Not just the infrastructure for online education, even basic amenities were hard to acquire during the pandemic for Shine Children’s Home. “I had to spend the little amount of savings I had to get things like food,” said Guruprasad. During the second wave, Guruprasad had to go from one house to another of those willing to donate, for the sake of the one or two sacks of rice or other grains that they might give.
Although it is only supposed to be a temporary residence, data suggests that most children who are sent to CCIs spent their childhood within the institution itself. According to the available records, there were 41,730 orphaned children staying in CCIs across India in 2018, only 3,559 of them found themselves adopted during the 2019-2020 period. The number of children adopted per year has remained around 3,000 for several years now.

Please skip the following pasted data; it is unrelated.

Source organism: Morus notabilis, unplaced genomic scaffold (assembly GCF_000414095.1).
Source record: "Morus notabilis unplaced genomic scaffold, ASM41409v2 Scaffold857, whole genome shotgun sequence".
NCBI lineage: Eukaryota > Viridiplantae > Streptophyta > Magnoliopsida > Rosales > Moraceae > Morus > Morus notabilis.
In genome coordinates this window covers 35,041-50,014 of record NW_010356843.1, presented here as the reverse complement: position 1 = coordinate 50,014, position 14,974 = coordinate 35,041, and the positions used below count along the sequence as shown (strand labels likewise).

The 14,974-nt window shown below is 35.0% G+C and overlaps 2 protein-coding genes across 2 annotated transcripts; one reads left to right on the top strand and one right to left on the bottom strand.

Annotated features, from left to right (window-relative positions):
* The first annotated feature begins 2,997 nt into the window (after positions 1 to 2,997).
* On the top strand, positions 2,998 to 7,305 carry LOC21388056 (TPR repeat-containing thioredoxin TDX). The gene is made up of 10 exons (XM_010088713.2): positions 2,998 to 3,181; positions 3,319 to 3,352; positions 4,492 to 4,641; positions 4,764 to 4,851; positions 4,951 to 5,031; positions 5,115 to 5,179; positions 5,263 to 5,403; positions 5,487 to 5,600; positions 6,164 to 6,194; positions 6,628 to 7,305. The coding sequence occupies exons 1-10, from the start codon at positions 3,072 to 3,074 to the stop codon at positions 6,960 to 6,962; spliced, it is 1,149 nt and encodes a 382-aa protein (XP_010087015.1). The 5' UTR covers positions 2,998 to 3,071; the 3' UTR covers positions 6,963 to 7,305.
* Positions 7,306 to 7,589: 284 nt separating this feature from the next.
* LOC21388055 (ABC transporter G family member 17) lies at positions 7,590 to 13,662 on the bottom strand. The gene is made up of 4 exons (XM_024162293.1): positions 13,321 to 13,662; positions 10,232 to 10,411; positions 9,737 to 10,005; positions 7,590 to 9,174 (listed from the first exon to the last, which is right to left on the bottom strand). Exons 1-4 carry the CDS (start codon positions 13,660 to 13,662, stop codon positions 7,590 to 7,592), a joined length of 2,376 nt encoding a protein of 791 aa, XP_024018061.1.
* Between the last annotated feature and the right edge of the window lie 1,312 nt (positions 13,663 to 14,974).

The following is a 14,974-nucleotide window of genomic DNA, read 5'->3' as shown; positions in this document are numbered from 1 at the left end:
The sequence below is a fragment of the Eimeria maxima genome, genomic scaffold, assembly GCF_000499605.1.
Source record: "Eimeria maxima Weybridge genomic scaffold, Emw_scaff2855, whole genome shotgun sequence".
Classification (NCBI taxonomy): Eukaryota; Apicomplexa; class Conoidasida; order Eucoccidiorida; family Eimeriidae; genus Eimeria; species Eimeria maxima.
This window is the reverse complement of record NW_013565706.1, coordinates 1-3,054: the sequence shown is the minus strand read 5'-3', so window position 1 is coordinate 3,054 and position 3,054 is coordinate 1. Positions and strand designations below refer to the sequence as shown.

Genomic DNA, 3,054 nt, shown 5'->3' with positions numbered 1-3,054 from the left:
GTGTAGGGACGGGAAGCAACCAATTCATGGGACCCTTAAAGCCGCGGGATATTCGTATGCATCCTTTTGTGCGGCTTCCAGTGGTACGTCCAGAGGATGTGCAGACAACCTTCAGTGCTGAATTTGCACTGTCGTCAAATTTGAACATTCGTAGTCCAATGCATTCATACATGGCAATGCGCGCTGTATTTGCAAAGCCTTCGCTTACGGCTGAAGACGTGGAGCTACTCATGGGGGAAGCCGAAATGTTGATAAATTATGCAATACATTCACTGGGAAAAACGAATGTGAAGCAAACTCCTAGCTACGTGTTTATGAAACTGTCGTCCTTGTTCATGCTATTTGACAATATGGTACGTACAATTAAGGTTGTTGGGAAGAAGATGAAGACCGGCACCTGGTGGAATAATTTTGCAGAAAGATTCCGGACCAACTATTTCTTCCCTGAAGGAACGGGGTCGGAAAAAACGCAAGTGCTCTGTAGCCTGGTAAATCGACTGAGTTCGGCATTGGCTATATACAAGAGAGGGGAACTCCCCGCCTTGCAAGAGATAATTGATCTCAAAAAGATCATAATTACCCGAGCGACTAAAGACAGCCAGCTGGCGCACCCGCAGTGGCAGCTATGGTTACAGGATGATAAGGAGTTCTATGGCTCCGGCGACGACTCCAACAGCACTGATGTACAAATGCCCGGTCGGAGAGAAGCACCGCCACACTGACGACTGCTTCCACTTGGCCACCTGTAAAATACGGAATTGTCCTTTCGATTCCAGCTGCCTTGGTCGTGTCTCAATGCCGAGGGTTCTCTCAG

As the pandemic began, CCIs quarantined their residents and staff. Contact with those outside was minimised other than to get things that are essential. “Even us, the staff, stayed in the orphanage only and did not go out to avoid the risk of getting infected by Covid,” said Kunjar. This isolation exacerbated the mental stress that the children face. “These children only had limited interaction with the outside world even before. The pandemic confined them into these institutions, and we have seen cases where this has caused mental health issues in the children,” commented Mazumdar.
Amid the pandemic, in October 2020, the National Commission for Protection of Child Rights sent a directive asking for children with at least one parent, staying in CCIs, to be sent back to their family within a month. Child rights activists criticised this move as it could result in children being sent back to their family without doing the due process.
The Supreme Court took up a suo moto case to examine the directive. “Although the order was revoked, several children had already been sent back to their families. If a child came into a CCI because his family is facing extreme poverty and cannot take care of him, sending him back during a pandemic would only make things worse,” explained Mazumdar.